Of course, the entry is not always so easy, especially for those who attempt for the first time to penetrate the lion’s den of the UPA. In the wet dusk in vain we knock on the door of the closed pub, nobody comes to open it for us. In the twilight two men pop up to ask us what we are looking for. “We would like to enter the pub”, I say. “It is closed”, says coarsely one of them, as if this were not obvious. “Why do you want to go there?” “We heard that it is a very good pub”, I say insinuatingly. They look at each other. “The entrance is from the courtyard”, they say. We enter the courtyard. At its doorpost a young man is standing and smoking. “Where from?” he asks in Polish. “Hungary”, “Really?” he cheers up. “Polak, Węgier, dwa bratanki!” and he shakes hand with each of us.
The courtyard entrance is also closed. Some six or seven persons are talking in front of it. “Is it closed?”, “No, full house”, they answer emphatically, to let me clearly know where our place is in the queue. Well, if it is there, then we won’t get in today. Dispirited, we turn back. The man is still smoking there at the doorpost. “You did not like it?” “We probably would have liked it, but we could not enter, there is full house.” He looks at us, pondering, he sips a last puff from the cigarette. “Polak, Węgier, dwa bratanki. If it is all right for you to join my group, I will take you in.”
He stops us in the middle of the courtyard. “I go ahead, and you come when I beckon for you.” The peep hole opens, a dialog starts. He looks back and beckons for us. The Ukrainians standing in the queue cast an evil look at us while we march into the inn in front of them.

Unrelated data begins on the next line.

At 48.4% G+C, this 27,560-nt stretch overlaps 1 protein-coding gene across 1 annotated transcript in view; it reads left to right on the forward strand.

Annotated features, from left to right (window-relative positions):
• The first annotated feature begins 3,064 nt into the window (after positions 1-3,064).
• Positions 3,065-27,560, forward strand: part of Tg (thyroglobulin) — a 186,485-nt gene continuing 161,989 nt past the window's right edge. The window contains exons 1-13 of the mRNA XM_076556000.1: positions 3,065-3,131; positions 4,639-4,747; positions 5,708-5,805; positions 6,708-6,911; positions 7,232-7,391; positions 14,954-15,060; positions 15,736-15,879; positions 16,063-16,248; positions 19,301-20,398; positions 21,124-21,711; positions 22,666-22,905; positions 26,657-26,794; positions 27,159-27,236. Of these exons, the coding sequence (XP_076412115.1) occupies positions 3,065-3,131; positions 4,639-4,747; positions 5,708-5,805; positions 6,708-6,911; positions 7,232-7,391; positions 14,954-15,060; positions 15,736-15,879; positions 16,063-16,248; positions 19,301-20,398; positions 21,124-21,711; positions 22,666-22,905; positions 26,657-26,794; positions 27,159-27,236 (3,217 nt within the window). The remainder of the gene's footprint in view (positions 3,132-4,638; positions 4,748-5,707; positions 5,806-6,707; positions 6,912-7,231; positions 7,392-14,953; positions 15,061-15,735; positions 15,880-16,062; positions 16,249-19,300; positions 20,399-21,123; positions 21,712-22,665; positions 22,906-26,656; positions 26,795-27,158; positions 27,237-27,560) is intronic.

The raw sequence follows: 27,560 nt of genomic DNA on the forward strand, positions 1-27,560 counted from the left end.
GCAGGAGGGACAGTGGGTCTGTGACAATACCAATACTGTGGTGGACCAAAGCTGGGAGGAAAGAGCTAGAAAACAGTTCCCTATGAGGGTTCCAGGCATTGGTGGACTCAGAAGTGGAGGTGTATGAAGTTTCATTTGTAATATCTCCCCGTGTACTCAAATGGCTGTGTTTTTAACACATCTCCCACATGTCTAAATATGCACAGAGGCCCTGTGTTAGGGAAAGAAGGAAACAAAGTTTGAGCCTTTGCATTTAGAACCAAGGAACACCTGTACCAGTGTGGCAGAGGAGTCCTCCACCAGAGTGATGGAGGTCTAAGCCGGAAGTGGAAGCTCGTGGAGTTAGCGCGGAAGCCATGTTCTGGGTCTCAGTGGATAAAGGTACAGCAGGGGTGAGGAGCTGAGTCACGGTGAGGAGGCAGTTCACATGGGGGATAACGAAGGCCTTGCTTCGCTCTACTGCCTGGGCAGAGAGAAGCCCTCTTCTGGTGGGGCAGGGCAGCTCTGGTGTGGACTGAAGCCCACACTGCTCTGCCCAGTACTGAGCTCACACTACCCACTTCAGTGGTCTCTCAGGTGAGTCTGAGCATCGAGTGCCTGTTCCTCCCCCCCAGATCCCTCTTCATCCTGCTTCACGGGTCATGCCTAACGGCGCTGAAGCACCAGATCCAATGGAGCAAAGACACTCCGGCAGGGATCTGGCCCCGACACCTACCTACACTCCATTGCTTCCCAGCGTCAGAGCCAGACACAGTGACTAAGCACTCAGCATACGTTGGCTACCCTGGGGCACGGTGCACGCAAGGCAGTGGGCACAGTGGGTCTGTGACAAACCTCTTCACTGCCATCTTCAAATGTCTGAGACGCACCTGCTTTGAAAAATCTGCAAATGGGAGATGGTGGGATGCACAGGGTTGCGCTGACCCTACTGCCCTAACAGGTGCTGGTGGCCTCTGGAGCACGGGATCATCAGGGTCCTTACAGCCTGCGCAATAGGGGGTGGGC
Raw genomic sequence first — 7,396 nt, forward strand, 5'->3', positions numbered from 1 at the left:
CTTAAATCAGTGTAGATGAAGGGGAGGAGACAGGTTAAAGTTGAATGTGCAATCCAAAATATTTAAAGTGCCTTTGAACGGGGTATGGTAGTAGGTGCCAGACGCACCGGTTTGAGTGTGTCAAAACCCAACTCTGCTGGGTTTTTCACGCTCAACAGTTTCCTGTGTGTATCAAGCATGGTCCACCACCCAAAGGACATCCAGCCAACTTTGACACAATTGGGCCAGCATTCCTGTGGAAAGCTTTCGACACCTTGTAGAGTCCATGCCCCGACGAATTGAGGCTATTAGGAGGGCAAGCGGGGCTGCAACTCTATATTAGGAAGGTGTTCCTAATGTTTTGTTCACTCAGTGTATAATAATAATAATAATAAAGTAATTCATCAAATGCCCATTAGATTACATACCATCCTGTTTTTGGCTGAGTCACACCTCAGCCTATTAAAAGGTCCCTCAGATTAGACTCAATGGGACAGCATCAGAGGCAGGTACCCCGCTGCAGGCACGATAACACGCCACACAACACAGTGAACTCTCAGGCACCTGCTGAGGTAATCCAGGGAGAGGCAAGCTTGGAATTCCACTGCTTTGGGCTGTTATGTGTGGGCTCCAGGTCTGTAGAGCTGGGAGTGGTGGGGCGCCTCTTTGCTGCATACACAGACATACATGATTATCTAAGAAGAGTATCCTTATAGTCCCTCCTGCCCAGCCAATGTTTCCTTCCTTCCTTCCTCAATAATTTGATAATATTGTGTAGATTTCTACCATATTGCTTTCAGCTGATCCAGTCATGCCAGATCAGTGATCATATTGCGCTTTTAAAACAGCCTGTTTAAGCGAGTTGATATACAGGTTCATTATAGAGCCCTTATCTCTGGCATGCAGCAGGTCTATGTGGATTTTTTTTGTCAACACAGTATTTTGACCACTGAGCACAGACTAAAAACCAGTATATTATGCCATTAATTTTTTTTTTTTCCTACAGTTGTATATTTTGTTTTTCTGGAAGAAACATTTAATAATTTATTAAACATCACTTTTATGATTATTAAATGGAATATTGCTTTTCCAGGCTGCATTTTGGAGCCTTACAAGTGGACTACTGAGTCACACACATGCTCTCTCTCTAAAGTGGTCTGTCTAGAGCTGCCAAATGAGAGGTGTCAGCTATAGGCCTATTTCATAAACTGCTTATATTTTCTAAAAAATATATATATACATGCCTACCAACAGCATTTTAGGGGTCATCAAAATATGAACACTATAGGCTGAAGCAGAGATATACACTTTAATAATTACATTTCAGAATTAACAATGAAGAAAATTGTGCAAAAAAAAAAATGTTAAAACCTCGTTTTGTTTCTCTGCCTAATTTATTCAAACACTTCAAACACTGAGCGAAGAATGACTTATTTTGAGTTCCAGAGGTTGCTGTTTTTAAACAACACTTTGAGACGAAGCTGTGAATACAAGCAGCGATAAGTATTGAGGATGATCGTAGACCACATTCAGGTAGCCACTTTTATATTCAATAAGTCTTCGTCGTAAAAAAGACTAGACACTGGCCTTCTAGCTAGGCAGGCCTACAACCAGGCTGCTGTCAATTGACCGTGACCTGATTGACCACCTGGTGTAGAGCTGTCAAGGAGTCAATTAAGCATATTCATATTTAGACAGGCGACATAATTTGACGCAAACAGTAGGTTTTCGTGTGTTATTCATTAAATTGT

A long, narrow room, patriotic photos and posters around, on the one side the counter and on the other, on the floor and on the gallery, roughly squared off and fully crowded tables and benches, and beer, lots of beer. Wojtek guides us to the group sitting at the floor, all Poles. A three-member Ukrainian band plays Polish songs for them, an accordionist, a drummer, and a violinist woman. “I’ve brought friends!” he exclaims proudly. “Hungarians!” Acclamation, they give us place on the crowded bench, they bring more chairs. A burly Pole tries to speak in Hungarian to us, he worked in Mohács. The idyll is completed by the the old Bandera’s photo filling the whole wall behind us, in Munich, gently leading his grandchildren in front of his Volkswagen, before the bullet of the KGB would have done away with him in 1957.
While the first beers come out, I look around in the back yard. Walls covered with camouflage patterns, chairs and tables made of ammunition chests. Later we also descend to the basement: a ceiling covered with camouflage, with the magnified photos of UPA soldiers on it.